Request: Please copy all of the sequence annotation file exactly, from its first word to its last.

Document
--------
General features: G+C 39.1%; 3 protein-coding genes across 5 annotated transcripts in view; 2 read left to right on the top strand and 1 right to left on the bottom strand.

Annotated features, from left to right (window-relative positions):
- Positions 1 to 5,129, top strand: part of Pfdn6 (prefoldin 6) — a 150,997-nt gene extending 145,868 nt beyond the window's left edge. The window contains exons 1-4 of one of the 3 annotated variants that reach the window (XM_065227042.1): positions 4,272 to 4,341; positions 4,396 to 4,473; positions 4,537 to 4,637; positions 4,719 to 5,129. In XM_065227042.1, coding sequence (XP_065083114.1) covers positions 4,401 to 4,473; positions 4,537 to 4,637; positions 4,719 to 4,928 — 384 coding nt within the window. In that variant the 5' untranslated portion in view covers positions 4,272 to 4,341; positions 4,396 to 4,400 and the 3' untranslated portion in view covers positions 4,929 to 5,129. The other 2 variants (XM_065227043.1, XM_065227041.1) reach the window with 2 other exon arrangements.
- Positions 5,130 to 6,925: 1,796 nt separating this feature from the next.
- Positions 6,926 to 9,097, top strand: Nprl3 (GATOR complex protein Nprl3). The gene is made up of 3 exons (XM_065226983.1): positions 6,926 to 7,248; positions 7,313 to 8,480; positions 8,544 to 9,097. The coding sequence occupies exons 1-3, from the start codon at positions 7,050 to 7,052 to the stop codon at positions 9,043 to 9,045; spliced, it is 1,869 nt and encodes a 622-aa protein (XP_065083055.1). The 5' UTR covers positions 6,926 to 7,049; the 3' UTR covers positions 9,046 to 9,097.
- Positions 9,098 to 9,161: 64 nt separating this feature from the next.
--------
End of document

General features: G+C 39.1%; 3 protein-coding genes across 5 annotated transcripts in view; 2 read left to right on the top strand and 1 right to left on the bottom strand.

Annotated features, from left to right (window-relative positions):
- Positions 1 to 5,129, top strand: part of Pfdn6 (prefoldin 6) — a 150,997-nt gene extending 145,868 nt beyond the window's left edge. The window contains exons 1-4 of one of the 3 annotated variants that reach the window (XM_065227042.1): positions 4,272 to 4,341; positions 4,396 to 4,473; positions 4,537 to 4,637; positions 4,719 to 5,129. In XM_065227042.1, coding sequence (XP_065083114.1) covers positions 4,401 to 4,473; positions 4,537 to 4,637; positions 4,719 to 4,928 — 384 coding nt within the window. In that variant the 5' untranslated portion in view covers positions 4,272 to 4,341; positions 4,396 to 4,400 and the 3' untranslated portion in view covers positions 4,929 to 5,129. The other 2 variants (XM_065227043.1, XM_065227041.1) reach the window with 2 other exon arrangements.
- Positions 5,130 to 6,925: 1,796 nt separating this feature from the next.
- Positions 6,926 to 9,097, top strand: Nprl3 (GATOR complex protein Nprl3). The gene is made up of 3 exons (XM_065226983.1): positions 6,926 to 7,248; positions 7,313 to 8,480; positions 8,544 to 9,097. The coding sequence occupies exons 1-3, from the start codon at positions 7,050 to 7,052 to the stop codon at positions 9,043 to 9,045; spliced, it is 1,869 nt and encodes a 622-aa protein (XP_065083055.1). The 5' UTR covers positions 6,926 to 7,049; the 3' UTR covers positions 9,046 to 9,097.
- Positions 9,098 to 9,161: 64 nt separating this feature from the next.